So it looks like a Right-to-Try bill is going to be signed into law. People who have been advocating this for years will now get a chance to see how it works out in practice – and in fact, I would encourage them to go ahead and put down some predictions about what they think might happen. Predicting that not much will change, or that it will be hard to notice the effects, etc., is not (to my mind) a particularly good answer for supporters of this approach, because one then wonders why it was worth going to the trouble at all. But I’m not a supporter, so that’s my prediction: little change, with potential for harm.
I’ve written about this issue many times before, but in case my views aren’t clear, here we go: I think Right to Try laws are largely useless, and have the potential to cause actual harm disproportionate to the good they might do. I think that there are sincere, principled advocates for them, but at the same time, there are many people on that side of the issue who are either ill-informed about medical research or who are simply grandstanding for votes and popular support.
In short, my biggest reasons for thinking this way are: (1) most investigational drugs don’t work. The failure rate in human clinical trials is around 90 per cent, and it’s been that way for a long time. (2) there are disease areas where a tragedy-of-the-commons situation will mean that controlled clinical trials (which are still the only way to determine if a new drug works) will be much more difficult to run under a “why wait for proof?” system (I have to note that the current bill restricts right-to-try to those patients who are ineligible for clinical trials, which is a good provision). (3) opening up unproven therapies could lead to a moral hazard, where it becomes lucrative to put useless-but-harmless “drug candidates” into “clinical trials” so you can charge desperate patients at “cost”. I mean every quotation mark in that last sentence. I am not the only person who thinks this way. My own suggestion for the last point has already been made: antioxidant phytonutrients – i.e., dried grape juice pills – for Alzheimer’s. Won’t do a thing, but hey, you have the right to try ’em.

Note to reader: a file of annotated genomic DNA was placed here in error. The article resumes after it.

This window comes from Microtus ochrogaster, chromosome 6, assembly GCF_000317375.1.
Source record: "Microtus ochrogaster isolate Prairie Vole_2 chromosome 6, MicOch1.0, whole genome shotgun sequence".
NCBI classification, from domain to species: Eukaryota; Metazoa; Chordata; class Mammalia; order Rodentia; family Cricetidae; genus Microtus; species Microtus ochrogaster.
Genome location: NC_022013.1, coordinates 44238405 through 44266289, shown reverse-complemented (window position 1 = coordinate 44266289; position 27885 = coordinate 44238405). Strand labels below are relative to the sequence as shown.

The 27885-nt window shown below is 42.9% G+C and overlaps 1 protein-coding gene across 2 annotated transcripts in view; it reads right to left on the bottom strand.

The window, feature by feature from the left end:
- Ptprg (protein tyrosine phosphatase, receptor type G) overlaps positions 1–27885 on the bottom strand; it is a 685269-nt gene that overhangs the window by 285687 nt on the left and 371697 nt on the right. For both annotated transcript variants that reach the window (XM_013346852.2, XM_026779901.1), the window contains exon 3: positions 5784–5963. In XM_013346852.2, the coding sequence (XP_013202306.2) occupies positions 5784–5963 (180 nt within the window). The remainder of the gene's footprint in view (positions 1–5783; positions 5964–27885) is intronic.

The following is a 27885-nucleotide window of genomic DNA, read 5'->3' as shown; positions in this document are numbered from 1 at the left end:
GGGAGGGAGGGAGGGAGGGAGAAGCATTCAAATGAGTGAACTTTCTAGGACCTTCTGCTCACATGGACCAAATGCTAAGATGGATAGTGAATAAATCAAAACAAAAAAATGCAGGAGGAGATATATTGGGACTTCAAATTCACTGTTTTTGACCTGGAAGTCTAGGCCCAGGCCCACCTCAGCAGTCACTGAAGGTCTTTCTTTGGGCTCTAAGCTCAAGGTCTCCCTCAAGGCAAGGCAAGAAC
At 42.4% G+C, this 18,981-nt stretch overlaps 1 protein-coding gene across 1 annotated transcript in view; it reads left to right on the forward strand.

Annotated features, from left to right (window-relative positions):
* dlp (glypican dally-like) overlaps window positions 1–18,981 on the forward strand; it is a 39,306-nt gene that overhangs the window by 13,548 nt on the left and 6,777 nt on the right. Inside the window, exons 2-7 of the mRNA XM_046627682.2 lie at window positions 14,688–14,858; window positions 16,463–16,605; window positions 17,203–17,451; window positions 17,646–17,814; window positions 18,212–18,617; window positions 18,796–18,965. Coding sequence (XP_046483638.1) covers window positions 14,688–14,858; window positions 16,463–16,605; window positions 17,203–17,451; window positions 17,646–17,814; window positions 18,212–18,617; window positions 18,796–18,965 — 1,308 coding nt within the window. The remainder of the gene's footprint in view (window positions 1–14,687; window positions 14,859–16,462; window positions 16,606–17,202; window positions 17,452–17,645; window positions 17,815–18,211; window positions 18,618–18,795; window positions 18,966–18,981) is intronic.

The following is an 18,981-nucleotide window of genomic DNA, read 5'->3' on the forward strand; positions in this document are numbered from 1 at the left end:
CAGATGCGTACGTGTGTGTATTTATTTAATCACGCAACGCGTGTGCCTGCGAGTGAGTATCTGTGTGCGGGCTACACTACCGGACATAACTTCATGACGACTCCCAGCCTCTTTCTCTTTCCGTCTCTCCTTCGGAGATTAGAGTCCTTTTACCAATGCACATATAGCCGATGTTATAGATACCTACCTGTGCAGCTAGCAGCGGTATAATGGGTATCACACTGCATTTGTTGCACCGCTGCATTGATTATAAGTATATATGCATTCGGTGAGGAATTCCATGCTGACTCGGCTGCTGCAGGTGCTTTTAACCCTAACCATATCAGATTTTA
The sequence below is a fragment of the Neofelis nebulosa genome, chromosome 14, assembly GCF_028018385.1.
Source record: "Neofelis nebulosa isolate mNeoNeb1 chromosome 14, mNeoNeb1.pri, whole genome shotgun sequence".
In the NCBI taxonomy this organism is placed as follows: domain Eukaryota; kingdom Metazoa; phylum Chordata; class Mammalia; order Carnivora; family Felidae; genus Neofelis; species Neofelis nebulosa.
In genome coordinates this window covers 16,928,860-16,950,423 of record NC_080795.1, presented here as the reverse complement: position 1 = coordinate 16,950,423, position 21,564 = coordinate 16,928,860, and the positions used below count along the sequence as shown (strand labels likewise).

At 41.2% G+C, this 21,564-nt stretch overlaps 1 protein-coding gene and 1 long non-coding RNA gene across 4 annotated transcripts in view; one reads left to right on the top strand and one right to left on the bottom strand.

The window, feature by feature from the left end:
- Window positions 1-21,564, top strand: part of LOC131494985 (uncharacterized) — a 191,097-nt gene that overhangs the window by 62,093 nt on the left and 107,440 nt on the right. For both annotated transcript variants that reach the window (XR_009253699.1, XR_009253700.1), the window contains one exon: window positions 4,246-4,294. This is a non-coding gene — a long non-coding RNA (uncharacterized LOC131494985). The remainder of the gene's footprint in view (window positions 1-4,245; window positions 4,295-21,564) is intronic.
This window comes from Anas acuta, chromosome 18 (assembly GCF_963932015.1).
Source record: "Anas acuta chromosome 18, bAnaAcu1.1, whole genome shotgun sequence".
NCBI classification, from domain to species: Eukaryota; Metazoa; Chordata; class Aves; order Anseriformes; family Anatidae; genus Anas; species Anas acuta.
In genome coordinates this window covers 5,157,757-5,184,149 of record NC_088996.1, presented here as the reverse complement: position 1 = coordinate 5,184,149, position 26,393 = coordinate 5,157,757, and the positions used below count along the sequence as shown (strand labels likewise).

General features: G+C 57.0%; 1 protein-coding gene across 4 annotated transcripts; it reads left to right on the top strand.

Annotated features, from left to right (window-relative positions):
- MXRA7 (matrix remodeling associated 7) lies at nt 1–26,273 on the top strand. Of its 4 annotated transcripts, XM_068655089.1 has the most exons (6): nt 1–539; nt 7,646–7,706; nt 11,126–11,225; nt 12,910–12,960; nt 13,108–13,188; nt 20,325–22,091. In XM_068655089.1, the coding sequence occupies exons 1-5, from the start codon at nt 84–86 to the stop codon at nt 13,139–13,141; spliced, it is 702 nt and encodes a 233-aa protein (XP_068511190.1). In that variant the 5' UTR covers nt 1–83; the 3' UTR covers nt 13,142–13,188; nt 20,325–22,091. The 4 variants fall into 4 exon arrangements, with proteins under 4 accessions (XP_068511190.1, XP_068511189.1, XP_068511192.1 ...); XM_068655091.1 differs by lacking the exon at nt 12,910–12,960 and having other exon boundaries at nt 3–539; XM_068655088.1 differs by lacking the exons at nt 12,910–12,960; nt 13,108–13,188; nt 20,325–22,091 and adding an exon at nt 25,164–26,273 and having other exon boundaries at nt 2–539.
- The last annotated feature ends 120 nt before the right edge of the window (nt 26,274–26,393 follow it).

There is empirical evidence for all of these positions. Many states have passed their own right-to-try laws (in various forms), and if there has been any decrease in human suffering or advance in medical knowledge through them, I have missed it. To get specific, when Colorado passed its own law in 2014, one of the first companies that announced plans to offer treatments under its provisions was a stem-cell company, Neuralstem. And guess what? None of their treatments ever worked. Most things don’t.
Overall, though, I’m inclined to put this current legislation in the “grandstanding” category. That’s because, as I understand it, there are no provisions that any given company has to provide such an experimental drug for use. It might be better named “right to ask“, and the compassionate-use program already provides just that. What’s changed? Well, now that we have a brand new federal law, all sorts of politicians will be able to talk about how they brought lifesaving therapies directly to critically ill patients, shook up the horrible drug approval process, struck a blow for the common people and stuck it to the drug companies, and on and on. Not always a very instructive spectacle, politics. Scott Gottlieb now gets to implement this law, and good luck to him.